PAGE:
The book also talks about how to talk to people about things that they are passionate about and how to word things in a way that sounds like you are doing someone else a favour but actually getting what you want instead.
These are only a few things that this book covers but it is an essential guide for anyone, for networking, business or social relationships. This is a book that I will go back to and reference for the rest of my life. I truly believe it has made me a better nurse with better and more effective relationship with my patients. An absolute must read.
Emotional Intelligence by Daniel Goleman (LINK)
I was interested to read this book as Daniel Goleman is an expert in the field in emotional intelligence. He has spent his life researching and studying social interactions. He talks about truly believing that emotional intelligence is a greater asset than academic intelligence.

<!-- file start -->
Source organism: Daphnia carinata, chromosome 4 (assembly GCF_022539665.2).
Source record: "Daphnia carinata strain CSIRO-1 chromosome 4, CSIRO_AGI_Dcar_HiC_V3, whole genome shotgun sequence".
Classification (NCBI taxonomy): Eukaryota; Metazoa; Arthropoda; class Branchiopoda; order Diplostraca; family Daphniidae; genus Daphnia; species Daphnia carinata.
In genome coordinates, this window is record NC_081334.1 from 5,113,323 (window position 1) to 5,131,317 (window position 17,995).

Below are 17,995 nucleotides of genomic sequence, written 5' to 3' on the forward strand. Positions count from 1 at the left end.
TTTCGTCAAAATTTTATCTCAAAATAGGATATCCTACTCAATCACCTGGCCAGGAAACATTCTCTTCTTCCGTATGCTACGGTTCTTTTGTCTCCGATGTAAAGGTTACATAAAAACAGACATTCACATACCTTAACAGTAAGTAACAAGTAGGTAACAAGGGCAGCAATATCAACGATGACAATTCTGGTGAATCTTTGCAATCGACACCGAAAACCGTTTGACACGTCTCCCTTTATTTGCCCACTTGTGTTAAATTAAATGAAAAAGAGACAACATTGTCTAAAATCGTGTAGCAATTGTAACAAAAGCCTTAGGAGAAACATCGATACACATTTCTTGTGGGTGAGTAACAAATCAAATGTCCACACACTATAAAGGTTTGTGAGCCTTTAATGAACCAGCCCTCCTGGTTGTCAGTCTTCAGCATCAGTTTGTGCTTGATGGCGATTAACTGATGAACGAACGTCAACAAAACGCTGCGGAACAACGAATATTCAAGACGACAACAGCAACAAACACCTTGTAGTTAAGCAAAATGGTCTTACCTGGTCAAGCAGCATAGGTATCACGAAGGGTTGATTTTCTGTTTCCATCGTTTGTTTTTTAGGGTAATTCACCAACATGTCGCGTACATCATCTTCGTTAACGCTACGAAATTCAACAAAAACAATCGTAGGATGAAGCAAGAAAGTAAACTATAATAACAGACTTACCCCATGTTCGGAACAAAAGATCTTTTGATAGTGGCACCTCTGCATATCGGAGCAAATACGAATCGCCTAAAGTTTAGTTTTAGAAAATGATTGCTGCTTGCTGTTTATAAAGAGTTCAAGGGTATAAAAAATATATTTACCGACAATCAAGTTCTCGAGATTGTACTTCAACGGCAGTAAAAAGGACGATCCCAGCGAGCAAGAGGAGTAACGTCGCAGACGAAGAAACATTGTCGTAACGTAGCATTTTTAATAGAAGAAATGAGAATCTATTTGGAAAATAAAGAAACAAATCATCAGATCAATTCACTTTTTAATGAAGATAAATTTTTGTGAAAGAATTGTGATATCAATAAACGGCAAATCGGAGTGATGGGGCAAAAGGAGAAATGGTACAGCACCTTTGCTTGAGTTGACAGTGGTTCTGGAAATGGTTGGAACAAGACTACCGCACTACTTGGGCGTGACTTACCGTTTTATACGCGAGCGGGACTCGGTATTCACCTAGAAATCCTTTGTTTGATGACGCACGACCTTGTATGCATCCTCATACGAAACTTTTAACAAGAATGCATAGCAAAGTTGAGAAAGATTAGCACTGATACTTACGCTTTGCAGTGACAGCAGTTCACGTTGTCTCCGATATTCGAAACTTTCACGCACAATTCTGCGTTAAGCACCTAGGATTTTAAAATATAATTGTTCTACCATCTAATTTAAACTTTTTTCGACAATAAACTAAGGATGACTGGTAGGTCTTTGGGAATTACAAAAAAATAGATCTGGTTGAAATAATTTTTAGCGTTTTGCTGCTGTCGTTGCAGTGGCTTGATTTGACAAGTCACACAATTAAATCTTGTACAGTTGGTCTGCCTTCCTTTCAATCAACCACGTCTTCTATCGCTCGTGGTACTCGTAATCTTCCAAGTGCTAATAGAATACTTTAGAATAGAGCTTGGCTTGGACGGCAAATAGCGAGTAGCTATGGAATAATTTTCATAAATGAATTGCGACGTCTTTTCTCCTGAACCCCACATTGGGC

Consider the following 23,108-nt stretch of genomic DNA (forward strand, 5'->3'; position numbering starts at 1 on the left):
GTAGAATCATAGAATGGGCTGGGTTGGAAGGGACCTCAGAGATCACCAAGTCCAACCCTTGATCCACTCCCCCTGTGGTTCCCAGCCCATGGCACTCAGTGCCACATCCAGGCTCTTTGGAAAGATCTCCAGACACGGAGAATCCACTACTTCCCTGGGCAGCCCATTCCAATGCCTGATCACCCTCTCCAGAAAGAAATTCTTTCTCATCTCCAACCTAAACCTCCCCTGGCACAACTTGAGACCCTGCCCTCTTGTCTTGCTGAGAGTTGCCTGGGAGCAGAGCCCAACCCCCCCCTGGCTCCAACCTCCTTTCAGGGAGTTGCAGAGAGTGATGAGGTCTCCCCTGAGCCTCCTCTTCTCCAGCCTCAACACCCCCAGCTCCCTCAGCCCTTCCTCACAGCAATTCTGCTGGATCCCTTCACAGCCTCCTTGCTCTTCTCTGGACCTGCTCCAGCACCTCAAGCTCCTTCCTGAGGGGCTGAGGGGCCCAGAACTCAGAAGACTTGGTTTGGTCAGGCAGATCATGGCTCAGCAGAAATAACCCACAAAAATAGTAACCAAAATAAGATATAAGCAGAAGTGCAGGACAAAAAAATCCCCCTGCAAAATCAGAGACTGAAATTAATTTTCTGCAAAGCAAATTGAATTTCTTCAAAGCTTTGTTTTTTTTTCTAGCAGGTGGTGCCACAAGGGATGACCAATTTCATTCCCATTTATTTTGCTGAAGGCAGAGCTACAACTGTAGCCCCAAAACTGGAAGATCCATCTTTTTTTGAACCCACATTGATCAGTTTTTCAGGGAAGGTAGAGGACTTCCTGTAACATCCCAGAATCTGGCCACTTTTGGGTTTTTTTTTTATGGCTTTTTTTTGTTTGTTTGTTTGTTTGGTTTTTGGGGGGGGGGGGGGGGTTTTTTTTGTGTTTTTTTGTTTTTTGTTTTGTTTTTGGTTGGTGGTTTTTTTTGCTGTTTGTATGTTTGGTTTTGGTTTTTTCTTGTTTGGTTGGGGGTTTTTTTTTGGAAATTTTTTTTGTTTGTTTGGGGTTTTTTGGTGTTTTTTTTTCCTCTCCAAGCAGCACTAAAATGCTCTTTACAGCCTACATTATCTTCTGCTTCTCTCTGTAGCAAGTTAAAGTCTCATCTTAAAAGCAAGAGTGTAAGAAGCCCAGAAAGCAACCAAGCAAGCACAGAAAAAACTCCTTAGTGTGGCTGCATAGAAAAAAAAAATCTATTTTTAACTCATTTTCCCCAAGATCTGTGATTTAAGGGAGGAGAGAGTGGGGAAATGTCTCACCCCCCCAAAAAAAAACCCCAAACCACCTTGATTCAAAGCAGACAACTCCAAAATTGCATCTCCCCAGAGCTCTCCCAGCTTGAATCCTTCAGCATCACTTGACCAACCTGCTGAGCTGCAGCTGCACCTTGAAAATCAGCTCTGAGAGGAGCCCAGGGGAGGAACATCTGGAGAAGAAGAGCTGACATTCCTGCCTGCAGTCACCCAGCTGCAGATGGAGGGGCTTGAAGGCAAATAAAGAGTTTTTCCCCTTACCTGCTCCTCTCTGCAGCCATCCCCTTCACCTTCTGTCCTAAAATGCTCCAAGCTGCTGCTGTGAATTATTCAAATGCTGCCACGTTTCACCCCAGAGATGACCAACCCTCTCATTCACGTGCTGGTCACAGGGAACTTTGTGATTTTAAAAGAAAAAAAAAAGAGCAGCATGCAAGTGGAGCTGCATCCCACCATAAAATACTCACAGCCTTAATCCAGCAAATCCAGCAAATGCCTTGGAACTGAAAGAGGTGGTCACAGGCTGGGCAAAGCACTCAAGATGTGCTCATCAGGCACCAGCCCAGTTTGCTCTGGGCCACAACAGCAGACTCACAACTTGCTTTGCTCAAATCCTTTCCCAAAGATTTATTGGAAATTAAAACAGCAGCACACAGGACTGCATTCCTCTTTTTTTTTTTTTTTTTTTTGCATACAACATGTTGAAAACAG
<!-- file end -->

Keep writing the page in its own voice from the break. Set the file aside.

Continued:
As I have stated before, I listen to audio books and Ill be honest in saying that listening to this audiobook wasn’t the easiest or most enjoyable of reads. Mainly because the audio version sounds like an American post war radio broadcast and it is very dense in psychological theory with a lot of words I had to google to understand. It is also a very long audiobook taking nearly 14 hours to complete so I do feel you need to have a particular interest in the subject matter to follow it through to the end.
The content of the book did however give me a greater understanding into my own emotions, why I got frustrated and upset around things that the logical part of my brain told me were trivial. It helped me to understand why I had particular fears and how and why they were due to learnt experience and how you can overcome these – a useful tool.